Summary of the main results of the Conference  

The Conference gathered 520 participants (40% women), 20% of them online, from 58 countries coming from Europe (62.7%), Africa (25.3%), Asia and Oceania (7.2%) and the Americas (4.8%).
As a multi-stakeholder conference, it gathered not only groundwater specialists but also managers of public and private water utilities, decision-makers, funders, industrialists, NGOs and representatives of the civil society... 40 speakers benefited from a financial support from UNESCO or IRD for their participation.

  • 9 invited speakers (including 4 women)
  • introduced the 63 sessions of the program, including:
  • 31 Technical Sessions (380 oral presentations and posters)
  • 20 Round Tables
  • 6 Workshops
  • and 4 Training Sessions

This summary was prepared based on the feedback from the working groups and the reactions expressed during the sessions.


1 - Groundwater is invisible but plays a key role in achieving many SDGs targets by 2030. This concerns in particular:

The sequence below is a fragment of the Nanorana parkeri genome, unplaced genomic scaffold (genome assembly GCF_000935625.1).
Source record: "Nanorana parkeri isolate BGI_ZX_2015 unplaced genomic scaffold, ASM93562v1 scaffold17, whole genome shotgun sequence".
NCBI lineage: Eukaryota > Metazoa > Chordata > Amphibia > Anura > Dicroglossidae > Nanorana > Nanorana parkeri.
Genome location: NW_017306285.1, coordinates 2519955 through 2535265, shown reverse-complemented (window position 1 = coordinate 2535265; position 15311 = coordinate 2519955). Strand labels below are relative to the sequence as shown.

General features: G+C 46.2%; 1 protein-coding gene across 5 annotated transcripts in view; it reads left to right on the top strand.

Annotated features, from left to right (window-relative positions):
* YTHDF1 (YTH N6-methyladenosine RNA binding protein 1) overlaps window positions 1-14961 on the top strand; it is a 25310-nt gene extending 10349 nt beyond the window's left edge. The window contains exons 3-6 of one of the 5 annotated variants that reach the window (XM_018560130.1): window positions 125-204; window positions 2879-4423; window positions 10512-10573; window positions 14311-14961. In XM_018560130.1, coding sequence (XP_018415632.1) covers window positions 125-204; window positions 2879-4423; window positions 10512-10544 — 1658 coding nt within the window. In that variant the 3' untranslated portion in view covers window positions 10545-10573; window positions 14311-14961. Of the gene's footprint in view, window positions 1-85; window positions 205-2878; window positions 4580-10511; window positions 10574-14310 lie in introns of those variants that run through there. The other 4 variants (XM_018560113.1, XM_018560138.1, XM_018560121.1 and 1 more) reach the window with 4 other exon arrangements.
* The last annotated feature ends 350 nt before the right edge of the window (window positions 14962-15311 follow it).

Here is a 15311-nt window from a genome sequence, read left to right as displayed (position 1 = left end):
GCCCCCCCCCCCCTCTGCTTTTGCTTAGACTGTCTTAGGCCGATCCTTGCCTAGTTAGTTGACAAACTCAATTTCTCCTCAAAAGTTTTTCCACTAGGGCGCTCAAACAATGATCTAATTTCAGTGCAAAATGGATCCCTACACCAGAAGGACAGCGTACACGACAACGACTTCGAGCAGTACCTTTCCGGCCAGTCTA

Drinking water and hygiene (SDG6): close to consumers (through wells, boreholes), groundwater is often of good quality with positive benefits on health, but also on education, gender equality, poverty and economy (SDGs 1, 3, 4, 5, 8, 10, 16).

Food production (ODD2). They already contribute nearly 50% to irrigated agriculture and are also widely used for livestock production:

  • agricultural development is possible while respecting the renewable resource, with water-saving techniques and non-polluting practices;
  • there is a need for information and education on the overexploitation of groundwater due to related to agricultural uses;
  • agriculture is a major factor in the degradation of groundwater quality.

The biosphere: ecosystems and biodiversity – Aquatic life (ODD14) and les ecosystems (ODD15) are largely dependent on groundwater (groundwater/river and wetland relationships).

Clean energy (ODD7): the use of underground heat through groundwater (geothermal energy) ensures link to the energy transition and the circular economy (SDG12).

2 - The knowledge of groundwater develops new knowledge and innovations:

Baasic notions/laws on the water cycle, fluid transfer, major cycles such as for Carbon.